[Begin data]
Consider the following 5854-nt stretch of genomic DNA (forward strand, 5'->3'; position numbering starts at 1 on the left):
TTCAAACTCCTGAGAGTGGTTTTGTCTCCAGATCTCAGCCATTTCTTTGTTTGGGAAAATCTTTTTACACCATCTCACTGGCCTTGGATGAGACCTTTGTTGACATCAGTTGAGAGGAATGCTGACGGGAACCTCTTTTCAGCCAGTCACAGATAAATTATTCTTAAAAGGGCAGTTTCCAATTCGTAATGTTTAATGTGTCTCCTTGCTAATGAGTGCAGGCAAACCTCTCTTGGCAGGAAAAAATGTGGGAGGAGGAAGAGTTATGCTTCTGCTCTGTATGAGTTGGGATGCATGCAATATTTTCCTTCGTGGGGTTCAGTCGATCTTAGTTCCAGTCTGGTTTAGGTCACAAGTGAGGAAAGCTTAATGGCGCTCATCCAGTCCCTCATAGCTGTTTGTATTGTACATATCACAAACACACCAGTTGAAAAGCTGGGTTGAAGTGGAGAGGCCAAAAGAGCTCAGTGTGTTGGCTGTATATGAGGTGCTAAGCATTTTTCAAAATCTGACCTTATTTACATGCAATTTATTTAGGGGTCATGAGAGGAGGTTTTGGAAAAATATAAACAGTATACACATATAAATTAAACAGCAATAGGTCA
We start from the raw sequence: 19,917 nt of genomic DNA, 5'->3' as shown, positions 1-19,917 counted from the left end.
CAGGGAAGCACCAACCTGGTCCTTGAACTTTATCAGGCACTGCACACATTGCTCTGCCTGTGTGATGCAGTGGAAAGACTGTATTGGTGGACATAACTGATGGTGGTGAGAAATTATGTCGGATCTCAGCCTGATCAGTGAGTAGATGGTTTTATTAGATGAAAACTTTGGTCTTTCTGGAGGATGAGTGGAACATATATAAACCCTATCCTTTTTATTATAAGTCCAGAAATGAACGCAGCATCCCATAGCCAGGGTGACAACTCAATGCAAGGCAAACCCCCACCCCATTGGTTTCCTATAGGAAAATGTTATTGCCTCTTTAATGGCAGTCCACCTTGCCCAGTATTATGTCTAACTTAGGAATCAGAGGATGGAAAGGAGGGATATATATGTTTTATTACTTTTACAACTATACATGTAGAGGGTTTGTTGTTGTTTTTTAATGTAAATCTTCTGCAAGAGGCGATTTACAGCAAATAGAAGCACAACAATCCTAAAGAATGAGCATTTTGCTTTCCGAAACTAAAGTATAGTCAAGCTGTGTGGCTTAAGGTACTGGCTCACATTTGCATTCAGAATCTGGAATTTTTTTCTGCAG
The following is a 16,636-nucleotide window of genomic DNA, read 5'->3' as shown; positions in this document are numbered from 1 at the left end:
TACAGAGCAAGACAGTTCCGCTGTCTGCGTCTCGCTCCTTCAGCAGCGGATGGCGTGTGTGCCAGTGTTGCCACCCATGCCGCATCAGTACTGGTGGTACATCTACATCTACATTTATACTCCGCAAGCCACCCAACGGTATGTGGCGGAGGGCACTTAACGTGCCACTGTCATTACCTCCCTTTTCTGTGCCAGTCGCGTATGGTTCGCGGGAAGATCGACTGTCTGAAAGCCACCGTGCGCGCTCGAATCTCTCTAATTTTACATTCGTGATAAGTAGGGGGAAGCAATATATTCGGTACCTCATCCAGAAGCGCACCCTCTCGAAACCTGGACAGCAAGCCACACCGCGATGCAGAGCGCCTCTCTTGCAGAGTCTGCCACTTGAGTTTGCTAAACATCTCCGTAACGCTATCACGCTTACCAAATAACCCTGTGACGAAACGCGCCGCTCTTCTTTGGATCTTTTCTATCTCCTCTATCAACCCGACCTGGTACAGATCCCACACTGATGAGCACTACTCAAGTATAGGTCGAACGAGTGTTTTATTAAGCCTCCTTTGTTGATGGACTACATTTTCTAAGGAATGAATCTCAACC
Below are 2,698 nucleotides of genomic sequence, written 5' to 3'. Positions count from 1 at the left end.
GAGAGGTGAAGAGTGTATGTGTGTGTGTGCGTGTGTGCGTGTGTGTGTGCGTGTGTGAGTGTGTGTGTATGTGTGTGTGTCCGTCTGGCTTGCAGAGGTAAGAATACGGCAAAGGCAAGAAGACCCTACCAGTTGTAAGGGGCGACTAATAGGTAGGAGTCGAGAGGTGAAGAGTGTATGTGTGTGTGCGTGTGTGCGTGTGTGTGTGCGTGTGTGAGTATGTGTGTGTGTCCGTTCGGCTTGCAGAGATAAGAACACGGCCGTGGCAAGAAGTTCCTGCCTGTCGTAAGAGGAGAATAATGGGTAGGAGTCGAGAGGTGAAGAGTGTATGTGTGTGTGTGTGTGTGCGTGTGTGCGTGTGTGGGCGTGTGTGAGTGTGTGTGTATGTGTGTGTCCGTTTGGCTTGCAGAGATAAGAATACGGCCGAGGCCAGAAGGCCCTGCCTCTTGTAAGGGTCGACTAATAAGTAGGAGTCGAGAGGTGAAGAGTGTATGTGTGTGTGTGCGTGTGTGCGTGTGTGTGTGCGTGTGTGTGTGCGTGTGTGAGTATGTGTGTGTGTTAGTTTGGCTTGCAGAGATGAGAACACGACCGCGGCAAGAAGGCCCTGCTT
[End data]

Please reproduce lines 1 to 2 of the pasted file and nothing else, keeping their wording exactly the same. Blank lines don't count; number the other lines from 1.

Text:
Consider the following 5854-nt stretch of genomic DNA (forward strand, 5'->3'; position numbering starts at 1 on the left):
TTCAAACTCCTGAGAGTGGTTTTGTCTCCAGATCTCAGCCATTTCTTTGTTTGGGAAAATCTTTTTACACCATCTCACTGGCCTTGGATGAGACCTTTGTTGACATCAGTTGAGAGGAATGCTGACGGGAACCTCTTTTCAGCCAGTCACAGATAAATTATTCTTAAAAGGGCAGTTTCCAATTCGTAATGTTTAATGTGTCTCCTTGCTAATGAGTGCAGGCAAACCTCTCTTGGCAGGAAAAAATGTGGGAGGAGGAAGAGTTATGCTTCTGCTCTGTATGAGTTGGGATGCATGCAATATTTTCCTTCGTGGGGTTCAGTCGATCTTAGTTCCAGTCTGGTTTAGGTCACAAGTGAGGAAAGCTTAATGGCGCTCATCCAGTCCCTCATAGCTGTTTGTATTGTACATATCACAAACACACCAGTTGAAAAGCTGGGTTGAAGTGGAGAGGCCAAAAGAGCTCAGTGTGTTGGCTGTATATGAGGTGCTAAGCATTTTTCAAAATCTGACCTTATTTACATGCAATTTATTTAGGGGTCATGAGAGGAGGTTTTGGAAAAATATAAACAGTATACACATATAAATTAAACAGCAATAGGTCA